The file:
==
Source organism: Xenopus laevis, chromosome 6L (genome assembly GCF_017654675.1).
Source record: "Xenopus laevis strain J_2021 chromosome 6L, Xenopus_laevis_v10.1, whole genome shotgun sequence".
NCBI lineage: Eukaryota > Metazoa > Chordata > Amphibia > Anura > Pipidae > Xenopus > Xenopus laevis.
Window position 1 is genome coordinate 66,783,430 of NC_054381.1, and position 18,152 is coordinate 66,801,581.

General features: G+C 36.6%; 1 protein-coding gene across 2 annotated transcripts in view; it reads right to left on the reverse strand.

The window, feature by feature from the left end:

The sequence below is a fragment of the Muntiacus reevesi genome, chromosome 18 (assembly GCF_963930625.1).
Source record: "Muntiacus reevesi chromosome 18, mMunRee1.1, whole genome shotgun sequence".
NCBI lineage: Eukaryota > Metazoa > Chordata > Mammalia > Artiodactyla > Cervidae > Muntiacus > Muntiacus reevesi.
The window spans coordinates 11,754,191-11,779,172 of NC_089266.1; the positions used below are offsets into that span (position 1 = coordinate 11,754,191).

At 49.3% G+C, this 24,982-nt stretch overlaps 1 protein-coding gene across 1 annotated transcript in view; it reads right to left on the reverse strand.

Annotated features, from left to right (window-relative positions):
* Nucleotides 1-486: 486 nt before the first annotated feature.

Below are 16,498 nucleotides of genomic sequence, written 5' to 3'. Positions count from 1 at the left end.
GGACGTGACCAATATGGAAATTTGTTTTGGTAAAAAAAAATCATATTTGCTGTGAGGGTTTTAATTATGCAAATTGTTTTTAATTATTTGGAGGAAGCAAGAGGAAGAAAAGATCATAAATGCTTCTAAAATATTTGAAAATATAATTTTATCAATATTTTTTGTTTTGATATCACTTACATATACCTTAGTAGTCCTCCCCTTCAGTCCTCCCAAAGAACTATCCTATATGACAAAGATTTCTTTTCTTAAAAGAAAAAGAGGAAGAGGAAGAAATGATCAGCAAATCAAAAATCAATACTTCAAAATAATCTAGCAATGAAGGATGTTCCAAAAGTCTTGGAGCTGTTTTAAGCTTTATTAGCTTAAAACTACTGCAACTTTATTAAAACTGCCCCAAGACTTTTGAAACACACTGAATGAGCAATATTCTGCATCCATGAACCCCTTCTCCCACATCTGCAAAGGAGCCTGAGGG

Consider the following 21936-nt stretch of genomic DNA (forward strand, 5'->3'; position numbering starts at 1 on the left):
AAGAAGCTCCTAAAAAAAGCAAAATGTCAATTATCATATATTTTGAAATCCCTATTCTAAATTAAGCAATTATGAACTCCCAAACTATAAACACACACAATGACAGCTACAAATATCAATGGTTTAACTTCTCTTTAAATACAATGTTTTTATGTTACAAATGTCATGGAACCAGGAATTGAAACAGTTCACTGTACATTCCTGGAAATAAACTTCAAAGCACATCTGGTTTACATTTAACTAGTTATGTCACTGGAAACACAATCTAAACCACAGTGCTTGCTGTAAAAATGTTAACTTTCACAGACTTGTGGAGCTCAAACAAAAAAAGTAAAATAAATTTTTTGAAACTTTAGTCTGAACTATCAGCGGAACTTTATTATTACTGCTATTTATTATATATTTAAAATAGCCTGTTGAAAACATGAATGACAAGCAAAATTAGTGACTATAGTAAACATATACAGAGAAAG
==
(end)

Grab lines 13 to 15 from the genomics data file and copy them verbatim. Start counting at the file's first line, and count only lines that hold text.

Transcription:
* Nucleotides 1-486: 486 nt before the first annotated feature.

Below are 16,498 nucleotides of genomic sequence, written 5' to 3'. Positions count from 1 at the left end.
GGACGTGACCAATATGGAAATTTGTTTTGGTAAAAAAAAATCATATTTGCTGTGAGGGTTTTAATTATGCAAATTGTTTTTAATTATTTGGAGGAAGCAAGAGGAAGAAAAGATCATAAATGCTTCTAAAATATTTGAAAATATAATTTTATCAATATTTTTTGTTTTGATATCACTTACATATACCTTAGTAGTCCTCCCCTTCAGTCCTCCCAAAGAACTATCCTATATGACAAAGATTTCTTTTCTTAAAAGAAAAAGAGGAAGAGGAAGAAATGATCAGCAAATCAAAAATCAATACTTCAAAATAATCTAGCAATGAAGGATGTTCCAAAAGTCTTGGAGCTGTTTTAAGCTTTATTAGCTTAAAACTACTGCAACTTTATTAAAACTGCCCCAAGACTTTTGAAACACACTGAATGAGCAATATTCTGCATCCATGAACCCCTTCTCCCACATCTGCAAAGGAGCCTGAGGG